Foxconn is now the biggest exporter out of China. The firm churns out products like iPads, iPhones and PlayStations for Americans. Among its clients are Apple, Cisco (CSCO), Dell, HP, IBM, Microsoft (MSFT), Nokia (NOK) and Sony (SNE). Most American consumers never head of Foxconn, which is also known as Hon Hai Precision Industry, until employees began to commit suicide by leaping off its buildings. However the firm has a longer history.
Terry Gou aka the ‘general’ founded Foxconn in 1974 with a $7,500 loan from his mother. According to a recent Buisnessweek article his first world headquarters was a rented shed in a gritty Taipei suburb called Tucheng, which means Dirt City in Mandarin. Mr. Gou, then 23, had done three years of vocational training and served in the military. He then worked for two years as a shipping clerk, where he got a firsthand view of Taiwan’s booming export economy and figured he ought to stop pushing paper and get into the game. With the cash from his mother, he bought a couple of plastic molding machines and started making channel-changing knobs for black-and-white televisions. His first customer was Chicago-based Admiral TV, and he soon got deals to supply RCA, Zenith, and Philips (PHG).
Mr. Gou’s first step into American consumer electronics came in 1980 when he started supplying Atari with connectors that linked the joystick cable to its 2600 video-game console. At the height of the Atari craze, Hon Hai was producing connectors for the 15,000 video-game consoles that Atari’s Taiwanese plant made daily. Buisnessweek says Mr. Gou wasn’t content to be a mere supplier of dumb parts. He applied for patents on the technology his company developed, and he kept pressing into new areas.
In the early ’80s, Mr. Gou took an 11-month tour of the U.S. covering 32 states, during which he dropped in on companies unannounced. Buisnessweek reports that during this trip, he spent three days in Raleigh, N.C., motel close to an IBM (IBM) facility to get an appointment after which he came away with a firm order for connectors. “He is really one of the top sales guys in the world,” Max Fang, the former head of procurement for Dell in Asia who did business with Mr. Gou and was his regular golf partner told Buisnessweek. “He is very aggressive and always on your tail.”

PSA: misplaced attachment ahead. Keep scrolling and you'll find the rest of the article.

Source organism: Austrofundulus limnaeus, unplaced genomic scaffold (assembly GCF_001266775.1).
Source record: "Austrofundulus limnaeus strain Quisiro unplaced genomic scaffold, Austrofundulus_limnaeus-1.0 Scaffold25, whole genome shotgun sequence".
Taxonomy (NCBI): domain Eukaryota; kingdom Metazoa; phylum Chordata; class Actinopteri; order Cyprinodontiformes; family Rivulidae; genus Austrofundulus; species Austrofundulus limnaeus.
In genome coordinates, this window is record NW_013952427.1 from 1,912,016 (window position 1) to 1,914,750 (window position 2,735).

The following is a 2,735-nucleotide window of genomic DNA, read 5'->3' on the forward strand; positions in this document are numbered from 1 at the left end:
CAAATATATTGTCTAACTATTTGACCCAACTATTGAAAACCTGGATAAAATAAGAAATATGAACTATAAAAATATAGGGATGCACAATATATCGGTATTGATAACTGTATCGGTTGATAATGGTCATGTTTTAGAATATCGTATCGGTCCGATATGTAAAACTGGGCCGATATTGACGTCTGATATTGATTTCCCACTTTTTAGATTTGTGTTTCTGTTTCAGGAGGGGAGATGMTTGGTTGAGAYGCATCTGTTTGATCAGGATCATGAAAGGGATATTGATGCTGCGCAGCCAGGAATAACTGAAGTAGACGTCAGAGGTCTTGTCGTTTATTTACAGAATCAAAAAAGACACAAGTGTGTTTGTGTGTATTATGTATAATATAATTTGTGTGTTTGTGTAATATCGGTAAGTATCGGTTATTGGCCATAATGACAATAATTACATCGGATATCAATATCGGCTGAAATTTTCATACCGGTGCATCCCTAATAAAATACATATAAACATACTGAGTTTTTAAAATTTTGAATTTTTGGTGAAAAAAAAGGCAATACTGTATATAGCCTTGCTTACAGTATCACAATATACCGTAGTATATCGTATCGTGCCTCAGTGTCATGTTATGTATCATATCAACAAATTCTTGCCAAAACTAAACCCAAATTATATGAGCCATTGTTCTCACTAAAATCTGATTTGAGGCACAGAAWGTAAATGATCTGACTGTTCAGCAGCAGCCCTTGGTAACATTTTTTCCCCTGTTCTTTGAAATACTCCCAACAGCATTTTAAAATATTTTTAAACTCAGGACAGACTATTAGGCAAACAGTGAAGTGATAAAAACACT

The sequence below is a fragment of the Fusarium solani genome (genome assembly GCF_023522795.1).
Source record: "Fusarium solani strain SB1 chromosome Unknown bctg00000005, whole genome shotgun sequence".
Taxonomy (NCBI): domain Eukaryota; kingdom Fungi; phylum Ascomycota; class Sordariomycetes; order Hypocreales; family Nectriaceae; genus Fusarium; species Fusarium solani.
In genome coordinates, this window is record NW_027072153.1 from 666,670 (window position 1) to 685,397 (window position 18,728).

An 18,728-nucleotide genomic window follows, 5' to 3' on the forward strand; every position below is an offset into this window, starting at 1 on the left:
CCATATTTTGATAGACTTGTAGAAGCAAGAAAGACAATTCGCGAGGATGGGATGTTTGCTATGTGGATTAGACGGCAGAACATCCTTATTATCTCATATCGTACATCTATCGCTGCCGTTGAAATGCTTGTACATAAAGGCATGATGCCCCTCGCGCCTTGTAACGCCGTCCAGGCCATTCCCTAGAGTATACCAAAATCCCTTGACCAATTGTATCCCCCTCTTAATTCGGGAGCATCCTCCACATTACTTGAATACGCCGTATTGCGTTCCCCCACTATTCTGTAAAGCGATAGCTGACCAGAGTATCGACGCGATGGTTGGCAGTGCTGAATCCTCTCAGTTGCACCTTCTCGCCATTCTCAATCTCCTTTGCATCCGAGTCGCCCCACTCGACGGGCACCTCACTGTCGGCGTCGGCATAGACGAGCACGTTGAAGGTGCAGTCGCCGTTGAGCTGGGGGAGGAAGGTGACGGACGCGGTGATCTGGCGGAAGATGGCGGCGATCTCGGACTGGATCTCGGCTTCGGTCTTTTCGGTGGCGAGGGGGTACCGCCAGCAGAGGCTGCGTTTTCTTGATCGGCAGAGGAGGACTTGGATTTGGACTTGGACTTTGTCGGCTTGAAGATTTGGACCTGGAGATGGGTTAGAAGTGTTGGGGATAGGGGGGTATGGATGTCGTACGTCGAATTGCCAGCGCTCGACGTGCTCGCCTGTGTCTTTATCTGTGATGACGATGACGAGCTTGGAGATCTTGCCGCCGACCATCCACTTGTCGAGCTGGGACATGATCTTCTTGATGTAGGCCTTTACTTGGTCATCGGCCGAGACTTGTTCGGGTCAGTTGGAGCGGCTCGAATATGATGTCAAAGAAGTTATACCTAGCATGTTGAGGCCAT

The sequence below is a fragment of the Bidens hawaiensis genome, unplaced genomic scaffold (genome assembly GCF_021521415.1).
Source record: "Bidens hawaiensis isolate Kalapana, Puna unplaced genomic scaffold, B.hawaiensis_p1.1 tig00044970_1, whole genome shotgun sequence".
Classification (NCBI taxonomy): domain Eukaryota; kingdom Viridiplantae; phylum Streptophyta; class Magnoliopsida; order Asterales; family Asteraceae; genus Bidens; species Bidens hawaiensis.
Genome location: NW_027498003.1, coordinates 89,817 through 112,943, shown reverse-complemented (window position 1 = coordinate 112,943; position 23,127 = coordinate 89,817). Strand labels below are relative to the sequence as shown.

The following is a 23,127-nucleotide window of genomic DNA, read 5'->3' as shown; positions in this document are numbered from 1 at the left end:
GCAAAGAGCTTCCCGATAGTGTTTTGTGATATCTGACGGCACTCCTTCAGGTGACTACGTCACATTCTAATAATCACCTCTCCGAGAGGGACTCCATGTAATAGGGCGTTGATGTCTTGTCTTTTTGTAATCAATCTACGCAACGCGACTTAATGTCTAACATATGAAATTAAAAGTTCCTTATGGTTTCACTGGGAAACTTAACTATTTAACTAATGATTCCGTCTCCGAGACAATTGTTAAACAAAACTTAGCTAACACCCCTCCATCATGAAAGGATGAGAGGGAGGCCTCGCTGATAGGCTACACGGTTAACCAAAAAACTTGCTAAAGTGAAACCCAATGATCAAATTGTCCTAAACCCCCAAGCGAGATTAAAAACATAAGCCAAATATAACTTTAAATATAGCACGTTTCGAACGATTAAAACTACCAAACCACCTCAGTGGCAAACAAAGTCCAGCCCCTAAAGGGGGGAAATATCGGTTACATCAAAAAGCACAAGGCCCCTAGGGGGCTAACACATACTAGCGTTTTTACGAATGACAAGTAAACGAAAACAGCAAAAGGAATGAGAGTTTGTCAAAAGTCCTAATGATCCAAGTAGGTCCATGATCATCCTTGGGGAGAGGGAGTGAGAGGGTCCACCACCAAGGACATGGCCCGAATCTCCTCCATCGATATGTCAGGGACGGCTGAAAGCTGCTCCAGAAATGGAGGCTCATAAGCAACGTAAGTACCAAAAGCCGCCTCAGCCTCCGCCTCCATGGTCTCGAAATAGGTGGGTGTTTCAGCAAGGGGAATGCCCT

Mr. Gou was early to recognize that China offered an almost limitless supply of cheap labor and was not deterred by the primitive infrastructure or the Communist government. He set up shop in a suburb of Shenzhen across the border from Hong Kong. In 1991, Mr. Gou listed Hon Hai Precision on the Taiwan Stock Exchange to fund expansion, mostly into China. By 1996, Mr. Gou told Buisnessweek, it was clear to him that China would become a manufacturing juggernaut, and he started investing heavily in his facilities at Longhua Science & Technology Park aka “Foxconn City.”
In 1996, Mr. Gou offered to build the chassis for Compaq’s desktop computers at a fraction of what it would cost Compaq to do the job itself. “He had this vision and the guts to do anything in a big way,” Mr. Fang is quoted in Buisnessweek. “When I first visited the factory, I saw the whole value chain nicely and effectively designed, starting from a big coil of sheet metal at one end that was cut, formed, welded, and stamped to make the top and bottom of the chassis. Then they did the in-line subassembly, adding a floppy drive, the power supply, and cables. It was all shipped to customers who only had to install the motherboard, CPU, memory, and hard drive. After this revolution by Terry, final computer assembly was easy.”
Buisnessweek says that to sustain an efficient Chinese workforce, Mr. Gou quickly discovered that he had to offer housing, food, and health care, additional costs that kept most of his competitors out of the country. He had to do everything himself. Michael Marks, then chief executive officer of contract-manufacturing giant Flextronics (FLEX), saw Foxconn’s Shenzhen operations taking shape in the late 1990s, “They were making wire out of ingots of copper,” says Mr. Marks. “They had chicken farms to lay the eggs for the cafeteria. One building had 2,000 toolmakers. We had none at the time. But we did after that.”
Foxconn was transforming the industry. It was shipping bare-bones computers to IBM, Hewlett-Packard (HPQ), and Apple (AAPL). In 1998, when Mr. Gou won his first order from Dell (DELL) to make the chassis for its desktops, Dell insisted he do it in the U.S., close to the final market. “I bought a company in Kansas City. We quickly needed tooling shops and stamping,” Mr. Gou told Buisnessweek. “That factory was a money loser, but Terry had to build it to accommodate Dell against his own will,” recalls Mr. Fang. “For Foxconn, it bought a ticket into the Dell business.”